ETA: I just checked online, and Zhang was credited with landing 3F+3T< in her 2009 Skate Canada SP.

    I did see her land some very nice 3Lo+3Lo combos in practices at Skate America last month, so maybe we'll see her try it in competition at some point?
    Last edited by Sylvia; 11-02-2011 at 05:36 PM.

  6. #26
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    Quote Originally Posted by Polymer Bob View Post
    I am pretty sure Caroline Zhang landed a 3 - 3 at last season's NHK Trophy.
    According to the protocols, she didn't : http://www.isuresults.com/results/gp...0_protocol.pdf

  7. #27

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    Quote Originally Posted by os168 View Post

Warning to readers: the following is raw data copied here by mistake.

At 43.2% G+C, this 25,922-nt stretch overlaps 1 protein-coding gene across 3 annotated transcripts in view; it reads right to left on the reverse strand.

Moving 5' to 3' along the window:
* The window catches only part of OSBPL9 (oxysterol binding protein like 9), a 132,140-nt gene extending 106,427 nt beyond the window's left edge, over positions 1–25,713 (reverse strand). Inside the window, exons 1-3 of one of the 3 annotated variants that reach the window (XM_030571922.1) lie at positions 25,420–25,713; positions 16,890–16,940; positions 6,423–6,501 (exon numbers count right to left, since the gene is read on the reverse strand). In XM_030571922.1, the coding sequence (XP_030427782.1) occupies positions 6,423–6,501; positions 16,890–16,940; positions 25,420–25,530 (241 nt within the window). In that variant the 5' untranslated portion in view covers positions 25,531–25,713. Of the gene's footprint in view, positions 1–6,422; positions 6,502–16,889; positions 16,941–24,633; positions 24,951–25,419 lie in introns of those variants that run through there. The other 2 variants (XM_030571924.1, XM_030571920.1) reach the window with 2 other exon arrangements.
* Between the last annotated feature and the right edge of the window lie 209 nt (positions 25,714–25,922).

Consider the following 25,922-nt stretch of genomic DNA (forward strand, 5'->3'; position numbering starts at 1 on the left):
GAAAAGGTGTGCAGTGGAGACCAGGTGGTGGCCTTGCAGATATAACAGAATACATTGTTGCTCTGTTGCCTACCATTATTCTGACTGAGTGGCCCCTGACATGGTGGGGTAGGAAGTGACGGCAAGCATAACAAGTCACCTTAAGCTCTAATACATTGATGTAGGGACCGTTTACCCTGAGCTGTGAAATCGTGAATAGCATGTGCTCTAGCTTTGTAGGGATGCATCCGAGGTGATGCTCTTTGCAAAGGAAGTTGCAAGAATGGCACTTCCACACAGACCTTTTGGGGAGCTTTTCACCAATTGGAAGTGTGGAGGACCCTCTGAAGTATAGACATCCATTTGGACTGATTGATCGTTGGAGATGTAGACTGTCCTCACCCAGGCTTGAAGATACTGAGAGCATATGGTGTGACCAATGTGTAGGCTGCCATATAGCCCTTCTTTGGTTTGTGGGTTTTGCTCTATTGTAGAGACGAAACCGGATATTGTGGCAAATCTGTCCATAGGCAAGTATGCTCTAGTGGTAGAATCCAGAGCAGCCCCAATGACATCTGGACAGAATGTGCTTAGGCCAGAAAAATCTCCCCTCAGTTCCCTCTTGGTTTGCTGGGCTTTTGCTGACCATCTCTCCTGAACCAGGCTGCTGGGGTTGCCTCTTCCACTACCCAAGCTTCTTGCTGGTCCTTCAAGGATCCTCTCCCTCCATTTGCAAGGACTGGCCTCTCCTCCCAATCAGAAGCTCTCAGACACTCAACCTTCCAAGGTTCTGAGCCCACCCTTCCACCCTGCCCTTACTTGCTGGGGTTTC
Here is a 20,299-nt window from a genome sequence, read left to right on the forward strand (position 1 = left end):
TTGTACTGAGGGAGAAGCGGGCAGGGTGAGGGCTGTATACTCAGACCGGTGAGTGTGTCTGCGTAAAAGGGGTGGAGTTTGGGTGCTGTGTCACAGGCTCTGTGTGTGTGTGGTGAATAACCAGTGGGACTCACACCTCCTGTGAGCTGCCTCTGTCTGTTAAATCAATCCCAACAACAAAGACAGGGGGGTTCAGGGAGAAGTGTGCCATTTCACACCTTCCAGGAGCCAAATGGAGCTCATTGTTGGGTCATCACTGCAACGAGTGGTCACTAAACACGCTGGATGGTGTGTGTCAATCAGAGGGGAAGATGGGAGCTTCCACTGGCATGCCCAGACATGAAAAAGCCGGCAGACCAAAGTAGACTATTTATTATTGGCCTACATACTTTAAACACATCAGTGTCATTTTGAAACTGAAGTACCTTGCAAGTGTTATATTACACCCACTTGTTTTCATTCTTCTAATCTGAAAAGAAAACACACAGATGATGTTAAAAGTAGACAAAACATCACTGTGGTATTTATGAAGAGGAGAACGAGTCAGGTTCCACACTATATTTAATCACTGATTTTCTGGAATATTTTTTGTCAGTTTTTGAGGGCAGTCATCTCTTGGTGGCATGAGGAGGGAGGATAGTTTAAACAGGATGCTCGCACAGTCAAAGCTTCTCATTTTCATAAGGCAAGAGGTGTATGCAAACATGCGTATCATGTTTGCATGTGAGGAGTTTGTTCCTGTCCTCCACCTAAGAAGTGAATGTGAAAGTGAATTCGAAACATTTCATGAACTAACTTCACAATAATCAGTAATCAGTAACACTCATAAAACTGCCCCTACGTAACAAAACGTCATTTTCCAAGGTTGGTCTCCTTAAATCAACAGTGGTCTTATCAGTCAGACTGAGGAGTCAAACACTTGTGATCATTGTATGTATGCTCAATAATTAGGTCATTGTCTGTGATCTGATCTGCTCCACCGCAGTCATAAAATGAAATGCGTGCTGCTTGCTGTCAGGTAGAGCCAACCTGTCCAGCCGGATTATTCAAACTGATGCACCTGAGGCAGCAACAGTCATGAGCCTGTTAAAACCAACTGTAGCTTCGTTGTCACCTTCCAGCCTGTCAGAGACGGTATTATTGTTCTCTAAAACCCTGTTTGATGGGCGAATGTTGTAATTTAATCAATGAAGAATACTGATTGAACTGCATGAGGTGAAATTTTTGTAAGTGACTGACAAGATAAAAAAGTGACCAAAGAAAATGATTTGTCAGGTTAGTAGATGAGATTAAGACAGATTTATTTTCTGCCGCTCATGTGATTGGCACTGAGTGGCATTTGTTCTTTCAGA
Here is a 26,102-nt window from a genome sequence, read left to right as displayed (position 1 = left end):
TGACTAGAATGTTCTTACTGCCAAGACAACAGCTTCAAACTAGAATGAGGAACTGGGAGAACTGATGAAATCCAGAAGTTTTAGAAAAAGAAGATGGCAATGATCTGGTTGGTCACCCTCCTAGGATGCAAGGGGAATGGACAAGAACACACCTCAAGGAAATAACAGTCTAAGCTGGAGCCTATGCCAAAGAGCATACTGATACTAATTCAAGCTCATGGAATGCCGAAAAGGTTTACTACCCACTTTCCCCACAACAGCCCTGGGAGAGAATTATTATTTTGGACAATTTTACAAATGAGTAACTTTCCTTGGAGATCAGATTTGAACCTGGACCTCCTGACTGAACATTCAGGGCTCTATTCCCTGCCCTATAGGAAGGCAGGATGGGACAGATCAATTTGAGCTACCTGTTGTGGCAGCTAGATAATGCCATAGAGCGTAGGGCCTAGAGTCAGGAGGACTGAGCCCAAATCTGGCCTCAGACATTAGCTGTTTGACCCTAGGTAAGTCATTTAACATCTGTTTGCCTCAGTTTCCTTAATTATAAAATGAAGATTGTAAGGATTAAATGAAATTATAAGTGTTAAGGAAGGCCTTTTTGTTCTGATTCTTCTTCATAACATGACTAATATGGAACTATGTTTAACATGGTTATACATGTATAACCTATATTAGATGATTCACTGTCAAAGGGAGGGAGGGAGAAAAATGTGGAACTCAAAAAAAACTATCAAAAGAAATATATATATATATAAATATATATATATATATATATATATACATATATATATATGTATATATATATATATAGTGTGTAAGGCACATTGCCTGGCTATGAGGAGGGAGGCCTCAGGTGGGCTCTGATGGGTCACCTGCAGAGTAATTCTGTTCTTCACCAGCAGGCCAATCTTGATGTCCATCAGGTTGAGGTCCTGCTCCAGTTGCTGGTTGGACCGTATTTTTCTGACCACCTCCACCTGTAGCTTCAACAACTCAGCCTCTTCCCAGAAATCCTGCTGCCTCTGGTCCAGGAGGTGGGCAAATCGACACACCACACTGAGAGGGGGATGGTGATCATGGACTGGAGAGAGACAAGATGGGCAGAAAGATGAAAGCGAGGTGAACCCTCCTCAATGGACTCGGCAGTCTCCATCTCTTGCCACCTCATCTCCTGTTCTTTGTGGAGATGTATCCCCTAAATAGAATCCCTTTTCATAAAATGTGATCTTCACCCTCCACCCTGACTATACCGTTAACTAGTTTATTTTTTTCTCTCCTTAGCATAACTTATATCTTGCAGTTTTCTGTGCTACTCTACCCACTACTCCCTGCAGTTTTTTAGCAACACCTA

...You know something I have always wondered, why didn't they do computerization of the height, distance, speed and trajectory of each jump and elements? They have the technology already I am sure. Fine, it doesn't have to be used on the actual judgement, but just to inform TV audiences. It would make fascinating insight from a scientific point of view. We have this in other sport, why not figure skating?

    To rely purely on sight vision really doesn't really do the sport or the skaters justice. Like for example, everyone has been going on about Liza's 3:3 is suppose to be big for her age, but just how big i want to know compare to others at Junior level. And how big in relating to her height, weight, how she last performed etc.

    We talk about improving the sports and bring it credibility, this would be a good step forward. Anyone who's obsessed with sport stats would become interested, and frankly it would make fascinating insight into whether judges got it right from competition to competition (maybe that is why they didn't want to use it?).